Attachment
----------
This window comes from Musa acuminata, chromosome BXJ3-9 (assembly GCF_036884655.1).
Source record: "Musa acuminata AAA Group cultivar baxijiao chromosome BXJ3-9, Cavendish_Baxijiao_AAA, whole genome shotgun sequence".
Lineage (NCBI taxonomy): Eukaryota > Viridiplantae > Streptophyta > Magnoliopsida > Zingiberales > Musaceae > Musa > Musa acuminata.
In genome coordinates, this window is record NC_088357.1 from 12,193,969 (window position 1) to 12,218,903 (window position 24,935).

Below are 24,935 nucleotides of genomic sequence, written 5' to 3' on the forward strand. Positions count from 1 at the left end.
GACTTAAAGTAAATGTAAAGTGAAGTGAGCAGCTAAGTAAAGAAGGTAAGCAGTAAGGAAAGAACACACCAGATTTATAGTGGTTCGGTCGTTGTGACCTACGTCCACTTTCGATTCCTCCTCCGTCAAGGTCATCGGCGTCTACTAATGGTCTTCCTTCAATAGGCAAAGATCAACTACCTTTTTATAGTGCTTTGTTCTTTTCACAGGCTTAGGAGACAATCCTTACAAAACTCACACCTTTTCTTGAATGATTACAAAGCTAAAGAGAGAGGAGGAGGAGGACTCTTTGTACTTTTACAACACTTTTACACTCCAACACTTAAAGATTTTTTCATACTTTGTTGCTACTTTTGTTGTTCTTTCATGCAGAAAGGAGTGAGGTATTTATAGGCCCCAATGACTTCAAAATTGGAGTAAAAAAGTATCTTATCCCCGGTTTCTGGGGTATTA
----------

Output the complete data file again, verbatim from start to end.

This window comes from Musa acuminata, chromosome BXJ3-9 (assembly GCF_036884655.1).
Source record: "Musa acuminata AAA Group cultivar baxijiao chromosome BXJ3-9, Cavendish_Baxijiao_AAA, whole genome shotgun sequence".
Lineage (NCBI taxonomy): Eukaryota > Viridiplantae > Streptophyta > Magnoliopsida > Zingiberales > Musaceae > Musa > Musa acuminata.
In genome coordinates, this window is record NC_088357.1 from 12,193,969 (window position 1) to 12,218,903 (window position 24,935).

Below are 24,935 nucleotides of genomic sequence, written 5' to 3' on the forward strand. Positions count from 1 at the left end.
GACTTAAAGTAAATGTAAAGTGAAGTGAGCAGCTAAGTAAAGAAGGTAAGCAGTAAGGAAAGAACACACCAGATTTATAGTGGTTCGGTCGTTGTGACCTACGTCCACTTTCGATTCCTCCTCCGTCAAGGTCATCGGCGTCTACTAATGGTCTTCCTTCAATAGGCAAAGATCAACTACCTTTTTATAGTGCTTTGTTCTTTTCACAGGCTTAGGAGACAATCCTTACAAAACTCACACCTTTTCTTGAATGATTACAAAGCTAAAGAGAGAGGAGGAGGAGGACTCTTTGTACTTTTACAACACTTTTACACTCCAACACTTAAAGATTTTTTCATACTTTGTTGCTACTTTTGTTGTTCTTTCATGCAGAAAGGAGTGAGGTATTTATAGGCCCCAATGACTTCAAAATTGGAGTAAAAAAGTATCTTATCCCCGGTTTCTGGGGTATTA